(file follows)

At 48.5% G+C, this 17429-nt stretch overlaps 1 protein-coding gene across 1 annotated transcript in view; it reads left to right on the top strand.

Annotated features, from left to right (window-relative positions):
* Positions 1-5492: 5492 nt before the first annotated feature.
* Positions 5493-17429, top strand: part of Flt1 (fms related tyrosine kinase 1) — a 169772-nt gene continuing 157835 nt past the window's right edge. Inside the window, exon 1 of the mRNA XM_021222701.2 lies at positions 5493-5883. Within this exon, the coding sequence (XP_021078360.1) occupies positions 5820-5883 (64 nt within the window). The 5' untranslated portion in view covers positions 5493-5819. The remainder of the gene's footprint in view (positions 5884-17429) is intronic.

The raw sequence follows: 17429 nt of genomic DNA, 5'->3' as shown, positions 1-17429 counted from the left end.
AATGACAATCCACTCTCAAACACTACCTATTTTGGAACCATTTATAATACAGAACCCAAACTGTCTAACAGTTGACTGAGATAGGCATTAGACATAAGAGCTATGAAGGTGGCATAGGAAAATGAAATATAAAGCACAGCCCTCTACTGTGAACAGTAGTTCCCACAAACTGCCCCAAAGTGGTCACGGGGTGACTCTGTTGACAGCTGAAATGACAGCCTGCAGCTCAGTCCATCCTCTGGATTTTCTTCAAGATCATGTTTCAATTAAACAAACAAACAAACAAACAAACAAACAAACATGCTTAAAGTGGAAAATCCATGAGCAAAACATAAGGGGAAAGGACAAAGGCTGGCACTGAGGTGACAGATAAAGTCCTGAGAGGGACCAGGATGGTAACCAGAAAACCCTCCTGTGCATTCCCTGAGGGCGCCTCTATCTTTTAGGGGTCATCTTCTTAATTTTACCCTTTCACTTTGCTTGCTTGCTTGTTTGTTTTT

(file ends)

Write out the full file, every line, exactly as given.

At 48.5% G+C, this 17429-nt stretch overlaps 1 protein-coding gene across 1 annotated transcript in view; it reads left to right on the top strand.

Annotated features, from left to right (window-relative positions):
* Positions 1-5492: 5492 nt before the first annotated feature.
* Positions 5493-17429, top strand: part of Flt1 (fms related tyrosine kinase 1) — a 169772-nt gene continuing 157835 nt past the window's right edge. Inside the window, exon 1 of the mRNA XM_021222701.2 lies at positions 5493-5883. Within this exon, the coding sequence (XP_021078360.1) occupies positions 5820-5883 (64 nt within the window). The 5' untranslated portion in view covers positions 5493-5819. The remainder of the gene's footprint in view (positions 5884-17429) is intronic.

The raw sequence follows: 17429 nt of genomic DNA, 5'->3' as shown, positions 1-17429 counted from the left end.
AATGACAATCCACTCTCAAACACTACCTATTTTGGAACCATTTATAATACAGAACCCAAACTGTCTAACAGTTGACTGAGATAGGCATTAGACATAAGAGCTATGAAGGTGGCATAGGAAAATGAAATATAAAGCACAGCCCTCTACTGTGAACAGTAGTTCCCACAAACTGCCCCAAAGTGGTCACGGGGTGACTCTGTTGACAGCTGAAATGACAGCCTGCAGCTCAGTCCATCCTCTGGATTTTCTTCAAGATCATGTTTCAATTAAACAAACAAACAAACAAACAAACAAACAAACATGCTTAAAGTGGAAAATCCATGAGCAAAACATAAGGGGAAAGGACAAAGGCTGGCACTGAGGTGACAGATAAAGTCCTGAGAGGGACCAGGATGGTAACCAGAAAACCCTCCTGTGCATTCCCTGAGGGCGCCTCTATCTTTTAGGGGTCATCTTCTTAATTTTACCCTTTCACTTTGCTTGCTTGCTTGTTTGTTTTT